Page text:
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Wednesday, March 29, 2006

Solar Eclipse Captured through Clouds


Unlike the total solar eclipses of 1999 and 2001, the Fourmilab expedition to view the eclipse of 2006-03-29 involved travel only to the adjacent parking lot. Having not been able to work a trip to the band of totality into the schedule, I settled for observing the partial eclipse visible from here. Even that didn't seem promising, as the odds on clear skies in late March are quite poor and the weather forecast was for clouds and intermittent rain the whole week with the eclipse in the middle.

Still, hope springs eternal, so the night before I set up the Olympus C3040Z camera on an astronomical tripod with a full aperture solar filter at hand just in case the clouds should part. Between first contact and maximum eclipse, there were thick low scudding clouds and off and on drizzle, but shortly after maximum eclipse (about 10:36 UTC, 12:36 local summer time) the clouds thinned and the partially eclipsed Sun occasionally peeked through. I set up the camera and shot pictures indiscriminately for about the next ten minutes to see what I'd get. All the pictures (except for a few experiments which didn't turn out) were taken with the lens zoomed to its maximum focal length of 21.3 mm with an Olympus 1.45× teleconverter attached (equivalent to a 150 mm lens on a 35 mm camera). Aperture and shutter speed were automatic, but in fact all pictures were taken at the minimum exposure of f/10 at 1/800 second; a neutral density filter would have saved several shots which ended up overexposed, but I don't have one which fits this camera. There is a substantial time parallax between the instant you press the shutter release and when the picture is actually taken with this camera, so I didn't even attempt to choose optimum moments—whenever the disc of the Sun was visible through the clouds, I just fired away as fast as I could.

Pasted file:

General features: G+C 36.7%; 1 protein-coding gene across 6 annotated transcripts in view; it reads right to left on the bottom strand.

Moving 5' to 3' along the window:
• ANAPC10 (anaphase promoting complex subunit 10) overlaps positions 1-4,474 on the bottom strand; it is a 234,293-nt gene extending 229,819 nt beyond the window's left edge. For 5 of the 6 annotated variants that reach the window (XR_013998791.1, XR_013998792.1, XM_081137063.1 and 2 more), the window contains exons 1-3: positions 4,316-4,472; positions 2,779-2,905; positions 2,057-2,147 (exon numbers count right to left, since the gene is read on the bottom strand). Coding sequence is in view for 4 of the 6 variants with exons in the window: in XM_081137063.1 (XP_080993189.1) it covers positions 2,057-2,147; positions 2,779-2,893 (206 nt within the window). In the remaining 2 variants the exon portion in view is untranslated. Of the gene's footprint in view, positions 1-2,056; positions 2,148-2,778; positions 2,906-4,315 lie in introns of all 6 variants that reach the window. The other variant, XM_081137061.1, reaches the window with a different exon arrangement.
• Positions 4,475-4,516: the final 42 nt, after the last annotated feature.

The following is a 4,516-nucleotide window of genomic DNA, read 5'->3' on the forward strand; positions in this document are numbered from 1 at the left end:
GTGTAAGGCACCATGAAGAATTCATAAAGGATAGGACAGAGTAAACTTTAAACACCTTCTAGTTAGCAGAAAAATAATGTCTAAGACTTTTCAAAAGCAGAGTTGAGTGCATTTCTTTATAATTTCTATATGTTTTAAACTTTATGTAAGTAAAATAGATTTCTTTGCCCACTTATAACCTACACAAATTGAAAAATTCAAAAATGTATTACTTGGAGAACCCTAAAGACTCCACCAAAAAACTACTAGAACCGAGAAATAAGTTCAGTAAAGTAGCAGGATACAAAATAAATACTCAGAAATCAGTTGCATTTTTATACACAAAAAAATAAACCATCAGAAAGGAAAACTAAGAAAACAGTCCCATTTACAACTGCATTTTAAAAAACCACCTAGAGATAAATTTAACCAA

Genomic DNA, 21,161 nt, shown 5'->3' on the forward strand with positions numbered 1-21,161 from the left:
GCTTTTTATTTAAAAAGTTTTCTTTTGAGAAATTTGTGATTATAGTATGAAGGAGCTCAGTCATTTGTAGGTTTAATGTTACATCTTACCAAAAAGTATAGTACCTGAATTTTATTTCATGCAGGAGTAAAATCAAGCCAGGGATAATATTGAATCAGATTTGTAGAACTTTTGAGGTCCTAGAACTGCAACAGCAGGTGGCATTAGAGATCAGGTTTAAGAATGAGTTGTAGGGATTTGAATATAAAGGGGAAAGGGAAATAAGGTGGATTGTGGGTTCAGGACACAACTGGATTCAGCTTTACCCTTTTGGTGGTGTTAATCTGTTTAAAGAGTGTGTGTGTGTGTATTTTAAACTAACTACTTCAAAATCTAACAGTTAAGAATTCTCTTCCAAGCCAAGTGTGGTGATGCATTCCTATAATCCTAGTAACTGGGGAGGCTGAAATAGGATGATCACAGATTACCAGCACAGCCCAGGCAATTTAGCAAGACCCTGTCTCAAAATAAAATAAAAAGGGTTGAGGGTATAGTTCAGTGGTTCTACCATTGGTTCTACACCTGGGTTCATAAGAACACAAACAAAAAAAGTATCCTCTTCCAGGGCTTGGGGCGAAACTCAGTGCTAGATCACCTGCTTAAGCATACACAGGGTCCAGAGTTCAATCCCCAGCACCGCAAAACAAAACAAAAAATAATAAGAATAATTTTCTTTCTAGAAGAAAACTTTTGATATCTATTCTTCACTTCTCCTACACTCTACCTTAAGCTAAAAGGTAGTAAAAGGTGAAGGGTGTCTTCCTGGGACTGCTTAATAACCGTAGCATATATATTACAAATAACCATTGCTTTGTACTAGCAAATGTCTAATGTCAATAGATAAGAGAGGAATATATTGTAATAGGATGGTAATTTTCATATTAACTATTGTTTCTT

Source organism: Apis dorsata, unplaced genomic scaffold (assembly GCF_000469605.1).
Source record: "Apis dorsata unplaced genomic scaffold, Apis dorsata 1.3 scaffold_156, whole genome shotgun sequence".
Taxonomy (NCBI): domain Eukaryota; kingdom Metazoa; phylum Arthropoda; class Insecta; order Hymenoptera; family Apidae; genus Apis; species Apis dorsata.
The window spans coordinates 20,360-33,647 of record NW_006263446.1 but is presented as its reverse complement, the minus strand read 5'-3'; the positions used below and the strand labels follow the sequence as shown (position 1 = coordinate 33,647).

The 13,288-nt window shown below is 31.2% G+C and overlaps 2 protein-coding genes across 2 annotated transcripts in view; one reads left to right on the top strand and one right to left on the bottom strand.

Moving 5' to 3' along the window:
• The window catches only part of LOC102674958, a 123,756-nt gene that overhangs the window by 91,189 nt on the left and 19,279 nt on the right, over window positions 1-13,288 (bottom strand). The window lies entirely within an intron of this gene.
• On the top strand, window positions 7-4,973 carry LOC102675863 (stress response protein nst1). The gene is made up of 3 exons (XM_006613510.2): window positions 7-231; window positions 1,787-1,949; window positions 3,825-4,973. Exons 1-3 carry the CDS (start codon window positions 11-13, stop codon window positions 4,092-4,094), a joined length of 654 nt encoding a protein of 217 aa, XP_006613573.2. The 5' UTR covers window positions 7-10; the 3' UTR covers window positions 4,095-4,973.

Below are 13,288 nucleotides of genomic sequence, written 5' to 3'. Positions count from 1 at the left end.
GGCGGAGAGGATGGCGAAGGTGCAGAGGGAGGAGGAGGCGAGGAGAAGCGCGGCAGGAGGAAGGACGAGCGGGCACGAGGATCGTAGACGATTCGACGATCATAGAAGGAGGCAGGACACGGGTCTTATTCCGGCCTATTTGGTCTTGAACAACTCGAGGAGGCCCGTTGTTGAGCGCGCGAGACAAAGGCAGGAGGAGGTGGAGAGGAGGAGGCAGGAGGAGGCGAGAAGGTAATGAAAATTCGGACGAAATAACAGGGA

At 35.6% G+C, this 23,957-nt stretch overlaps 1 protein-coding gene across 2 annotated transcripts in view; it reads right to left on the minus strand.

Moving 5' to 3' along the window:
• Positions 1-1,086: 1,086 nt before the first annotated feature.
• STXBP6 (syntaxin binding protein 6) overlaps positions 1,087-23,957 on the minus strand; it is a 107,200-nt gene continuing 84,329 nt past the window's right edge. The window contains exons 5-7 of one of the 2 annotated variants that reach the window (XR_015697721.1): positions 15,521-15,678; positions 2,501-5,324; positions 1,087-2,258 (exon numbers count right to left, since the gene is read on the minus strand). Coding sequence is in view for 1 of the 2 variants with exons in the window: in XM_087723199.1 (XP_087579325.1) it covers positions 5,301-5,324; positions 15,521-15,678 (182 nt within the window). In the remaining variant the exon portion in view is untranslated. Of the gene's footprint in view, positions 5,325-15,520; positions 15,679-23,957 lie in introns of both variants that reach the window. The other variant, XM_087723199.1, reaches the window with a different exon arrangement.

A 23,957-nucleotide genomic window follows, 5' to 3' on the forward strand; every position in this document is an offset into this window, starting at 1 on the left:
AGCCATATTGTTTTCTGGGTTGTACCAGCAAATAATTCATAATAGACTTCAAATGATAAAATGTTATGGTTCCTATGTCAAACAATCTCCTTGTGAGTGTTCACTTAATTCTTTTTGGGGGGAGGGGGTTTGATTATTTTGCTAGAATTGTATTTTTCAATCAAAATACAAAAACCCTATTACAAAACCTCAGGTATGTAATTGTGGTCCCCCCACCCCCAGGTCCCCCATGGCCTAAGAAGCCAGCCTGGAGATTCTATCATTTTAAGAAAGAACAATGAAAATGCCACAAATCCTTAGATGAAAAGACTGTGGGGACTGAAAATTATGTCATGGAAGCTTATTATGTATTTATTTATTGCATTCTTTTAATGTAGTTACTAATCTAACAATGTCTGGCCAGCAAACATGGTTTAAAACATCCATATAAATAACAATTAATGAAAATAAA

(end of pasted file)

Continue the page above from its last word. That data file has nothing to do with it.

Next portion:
The picture above, one of the first I took, is the best of a rather sorry lot. It is, however, perfectly representative of how the eclipse looked to the unaided eye; the cloud deck served as a solar filter and obscured any detail on the solar disc, of which there was barely any to see here near the bottom of the sunspot cycle. This photo was taken at 10:45 UTC, about ten minutes after maximum eclipse. At maximum, 43.5% of the Sun's diameter was covered by the Moon at this location, and in this picture about 40% remains occulted. Less than a third of the area of the Sun's disc was obscured by this eclipse, and there were no perceptible changes in the intensity or quality of the light; the clouds completely masked the already small decrease in insolation. I'd said that if I got clear skies for the transit of Venus in 2004, I wouldn't gripe about the weather for at least ten years afterward, so I'm not complaining! I'm glad the clouds vouchsafed me a view of the spectacle in the sky and a chance to capture it in a photo.

Posted at March 29, 2006 16:16